Dennistoun — Russell — On the 27th November, at St. Bartholomew's, Hyde, Winchester, by the Rev. Stephen Bridge, uncle of the bride, assisted by the Rev. Humbart, vicar, George James Dennistoun, Esq., Peel Forest, Canterbury, New Zealand, to Emily, youngest daughter of Lieut.- Colonel A. Hamilton Russell, late of 58th Regt, and of Hawke's Bay, New Zealand. (also in The Pall Mall Gazette (London, England), Thursday, December 4, 1879)

Press, 25 May 1921, Page 2 THE LATE MR GEORGE J. DENNISTOUN.
By the death at Torquay (England) on May 4th, of Mr G. J. New Zealand, and more especially South Canterbury, has suffered the loss of one of its well-known and respected citizen. Born in the Old Land seventy three years ago, in his early life he served for a time in the Royal Navy. Coming out to New Zealand, he, in partnership with the late Mr purchased from the late Mr Teschemaker the Haldon run, in the Mackenzie Country. About forty-two ago Peel Forest run was acquired from the late Mr Edward Cooper, Mr Dennistoun then having as partners Messrs George Gray Russell, Cunningham Smith, and H. J. LeCren. Some twenty years later Mr Dennistoun bought the sole interest in the run, and for, years Peel Forest, to which he greatly attached, was his New Zealand home. Mr Dennistoun always took and active interest in anything connected with the welfare of the district, taking his full share in all public duties. For many years he was a member of the Scotsburn Domain and Mount Peel Boards and acted as chairman. He sat on the Geraldine County Council for twenty years, in the last seven he acted as chairman, following Mr J. Talbot, resigning in 1914. Mr Dennistoun took a keen interest in Church affairs, being a lay reader and member of the vestry for a long period, and was largely due to his and his partners efforts that the church at Peel Forest was built and the grounds kept in such good order. About forty-two years ago Mr Dennistoun took a trip to England and where he married the daughter of the late Colonel Russell and sister of the late Sir William Russell. Returning, to New Zealand, he lived for a time at the cottage near the station woolshed, going later to reside at Peel Forest House, where his eldest child and only daughter was born. During a long residence in the district his help, assistance, and advice were tendered to-his neighbours, and otherswho sought his counsel, it given in cheery manner, marked a strong bent of common sense of sound justice. Those who enjoyed Dennistoun's friendship will never forget his get his unfailing courtesy and the true hospitality of an ideal host. Mr Dennistoun is survived by his widow, one daughter, Miss Dennistoun, his youngest son, Commander Denniston, R.N., D.S.O. The elder son, Lieutenant J. K. Dennistoun, died of wounds a prisoner of war Germany.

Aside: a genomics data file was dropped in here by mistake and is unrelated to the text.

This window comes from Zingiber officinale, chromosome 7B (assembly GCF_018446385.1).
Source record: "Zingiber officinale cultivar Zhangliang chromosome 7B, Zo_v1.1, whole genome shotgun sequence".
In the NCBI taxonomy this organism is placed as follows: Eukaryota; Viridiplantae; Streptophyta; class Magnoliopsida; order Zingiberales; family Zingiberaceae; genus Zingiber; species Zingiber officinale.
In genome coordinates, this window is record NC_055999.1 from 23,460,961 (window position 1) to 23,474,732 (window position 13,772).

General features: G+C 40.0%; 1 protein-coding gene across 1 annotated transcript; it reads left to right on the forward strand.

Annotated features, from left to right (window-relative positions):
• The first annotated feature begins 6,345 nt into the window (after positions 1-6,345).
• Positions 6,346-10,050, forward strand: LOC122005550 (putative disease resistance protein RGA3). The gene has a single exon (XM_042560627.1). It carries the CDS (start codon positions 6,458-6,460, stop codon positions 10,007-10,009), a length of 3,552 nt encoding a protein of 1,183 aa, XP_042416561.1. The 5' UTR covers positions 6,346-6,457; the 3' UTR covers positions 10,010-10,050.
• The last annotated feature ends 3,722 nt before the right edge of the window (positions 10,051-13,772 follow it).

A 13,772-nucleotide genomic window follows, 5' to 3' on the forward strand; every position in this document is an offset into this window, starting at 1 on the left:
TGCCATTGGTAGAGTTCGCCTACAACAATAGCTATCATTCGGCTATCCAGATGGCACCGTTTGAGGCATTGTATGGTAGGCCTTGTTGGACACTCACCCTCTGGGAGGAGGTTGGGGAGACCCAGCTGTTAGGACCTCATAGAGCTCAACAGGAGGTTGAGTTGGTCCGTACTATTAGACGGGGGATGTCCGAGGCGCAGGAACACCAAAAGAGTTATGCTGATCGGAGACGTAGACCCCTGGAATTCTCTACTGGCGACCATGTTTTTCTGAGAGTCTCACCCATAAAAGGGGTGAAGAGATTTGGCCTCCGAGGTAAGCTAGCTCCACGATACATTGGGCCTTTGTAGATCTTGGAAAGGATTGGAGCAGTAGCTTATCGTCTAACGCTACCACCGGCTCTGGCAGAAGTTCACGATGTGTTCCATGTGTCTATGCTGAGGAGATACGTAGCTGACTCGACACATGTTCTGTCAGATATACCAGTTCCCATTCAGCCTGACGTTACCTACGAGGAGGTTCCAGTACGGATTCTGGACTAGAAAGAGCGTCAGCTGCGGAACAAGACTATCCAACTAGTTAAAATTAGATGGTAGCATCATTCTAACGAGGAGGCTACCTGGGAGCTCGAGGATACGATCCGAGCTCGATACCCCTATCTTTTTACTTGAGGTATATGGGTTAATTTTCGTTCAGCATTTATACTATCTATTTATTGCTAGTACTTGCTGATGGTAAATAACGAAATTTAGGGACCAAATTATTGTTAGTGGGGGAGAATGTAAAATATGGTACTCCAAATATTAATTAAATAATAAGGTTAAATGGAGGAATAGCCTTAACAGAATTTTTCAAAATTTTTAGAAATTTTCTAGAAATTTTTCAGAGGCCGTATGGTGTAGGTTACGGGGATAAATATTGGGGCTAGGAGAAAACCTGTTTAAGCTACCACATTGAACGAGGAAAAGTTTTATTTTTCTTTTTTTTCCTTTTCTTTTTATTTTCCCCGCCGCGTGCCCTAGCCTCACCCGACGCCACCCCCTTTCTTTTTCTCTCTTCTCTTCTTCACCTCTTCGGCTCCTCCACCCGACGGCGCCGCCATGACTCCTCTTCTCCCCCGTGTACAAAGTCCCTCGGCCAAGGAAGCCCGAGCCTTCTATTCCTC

Press 6 April 1937 Page 2 MRS EMILY DENNISTOUN